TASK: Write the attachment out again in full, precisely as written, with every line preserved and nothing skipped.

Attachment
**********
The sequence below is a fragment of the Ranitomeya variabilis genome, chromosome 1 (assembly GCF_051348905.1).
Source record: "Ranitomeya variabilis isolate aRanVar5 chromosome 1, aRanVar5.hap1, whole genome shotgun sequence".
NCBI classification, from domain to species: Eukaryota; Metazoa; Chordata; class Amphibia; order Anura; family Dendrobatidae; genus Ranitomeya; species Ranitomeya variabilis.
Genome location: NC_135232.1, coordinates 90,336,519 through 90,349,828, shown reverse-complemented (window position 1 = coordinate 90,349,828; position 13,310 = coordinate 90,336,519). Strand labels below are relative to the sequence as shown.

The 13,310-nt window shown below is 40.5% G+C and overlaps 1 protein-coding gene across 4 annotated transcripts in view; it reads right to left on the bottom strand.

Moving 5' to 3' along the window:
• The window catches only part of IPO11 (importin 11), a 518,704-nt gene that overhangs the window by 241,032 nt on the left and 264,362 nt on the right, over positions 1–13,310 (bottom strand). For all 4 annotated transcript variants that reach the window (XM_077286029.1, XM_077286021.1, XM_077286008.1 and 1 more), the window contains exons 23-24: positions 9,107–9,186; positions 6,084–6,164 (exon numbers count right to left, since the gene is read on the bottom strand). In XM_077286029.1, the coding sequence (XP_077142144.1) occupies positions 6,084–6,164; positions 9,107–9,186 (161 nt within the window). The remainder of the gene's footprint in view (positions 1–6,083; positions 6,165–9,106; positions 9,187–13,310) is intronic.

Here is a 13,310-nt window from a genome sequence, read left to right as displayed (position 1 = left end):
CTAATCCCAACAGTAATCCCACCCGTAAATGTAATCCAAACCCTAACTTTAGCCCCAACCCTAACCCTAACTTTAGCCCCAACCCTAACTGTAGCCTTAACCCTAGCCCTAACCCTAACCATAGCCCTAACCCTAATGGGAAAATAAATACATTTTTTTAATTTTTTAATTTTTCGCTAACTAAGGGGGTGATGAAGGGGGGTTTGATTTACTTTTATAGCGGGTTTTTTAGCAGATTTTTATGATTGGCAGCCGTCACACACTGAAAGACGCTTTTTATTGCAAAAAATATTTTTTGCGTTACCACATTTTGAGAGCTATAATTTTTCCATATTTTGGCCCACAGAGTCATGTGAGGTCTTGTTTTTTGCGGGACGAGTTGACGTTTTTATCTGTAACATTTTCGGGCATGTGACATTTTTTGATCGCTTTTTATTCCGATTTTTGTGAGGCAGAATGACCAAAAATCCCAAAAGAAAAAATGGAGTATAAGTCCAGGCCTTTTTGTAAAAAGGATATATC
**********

The sequence below is a fragment of the Ranitomeya variabilis genome, chromosome 1 (assembly GCF_051348905.1).
Source record: "Ranitomeya variabilis isolate aRanVar5 chromosome 1, aRanVar5.hap1, whole genome shotgun sequence".
NCBI classification, from domain to species: Eukaryota; Metazoa; Chordata; class Amphibia; order Anura; family Dendrobatidae; genus Ranitomeya; species Ranitomeya variabilis.
Genome location: NC_135232.1, coordinates 90,336,519 through 90,349,828, shown reverse-complemented (window position 1 = coordinate 90,349,828; position 13,310 = coordinate 90,336,519). Strand labels below are relative to the sequence as shown.

The 13,310-nt window shown below is 40.5% G+C and overlaps 1 protein-coding gene across 4 annotated transcripts in view; it reads right to left on the bottom strand.

Moving 5' to 3' along the window:
• The window catches only part of IPO11 (importin 11), a 518,704-nt gene that overhangs the window by 241,032 nt on the left and 264,362 nt on the right, over positions 1–13,310 (bottom strand). For all 4 annotated transcript variants that reach the window (XM_077286029.1, XM_077286021.1, XM_077286008.1 and 1 more), the window contains exons 23-24: positions 9,107–9,186; positions 6,084–6,164 (exon numbers count right to left, since the gene is read on the bottom strand). In XM_077286029.1, the coding sequence (XP_077142144.1) occupies positions 6,084–6,164; positions 9,107–9,186 (161 nt within the window). The remainder of the gene's footprint in view (positions 1–6,083; positions 6,165–9,106; positions 9,187–13,310) is intronic.

Here is a 13,310-nt window from a genome sequence, read left to right as displayed (position 1 = left end):
CTAATCCCAACAGTAATCCCACCCGTAAATGTAATCCAAACCCTAACTTTAGCCCCAACCCTAACCCTAACTTTAGCCCCAACCCTAACTGTAGCCTTAACCCTAGCCCTAACCCTAACCATAGCCCTAACCCTAATGGGAAAATAAATACATTTTTTTAATTTTTTAATTTTTCGCTAACTAAGGGGGTGATGAAGGGGGGTTTGATTTACTTTTATAGCGGGTTTTTTAGCAGATTTTTATGATTGGCAGCCGTCACACACTGAAAGACGCTTTTTATTGCAAAAAATATTTTTTGCGTTACCACATTTTGAGAGCTATAATTTTTCCATATTTTGGCCCACAGAGTCATGTGAGGTCTTGTTTTTTGCGGGACGAGTTGACGTTTTTATCTGTAACATTTTCGGGCATGTGACATTTTTTGATCGCTTTTTATTCCGATTTTTGTGAGGCAGAATGACCAAAAATCCCAAAAGAAAAAATGGAGTATAAGTCCAGGCCTTTTTGTAAAAAGGATATATC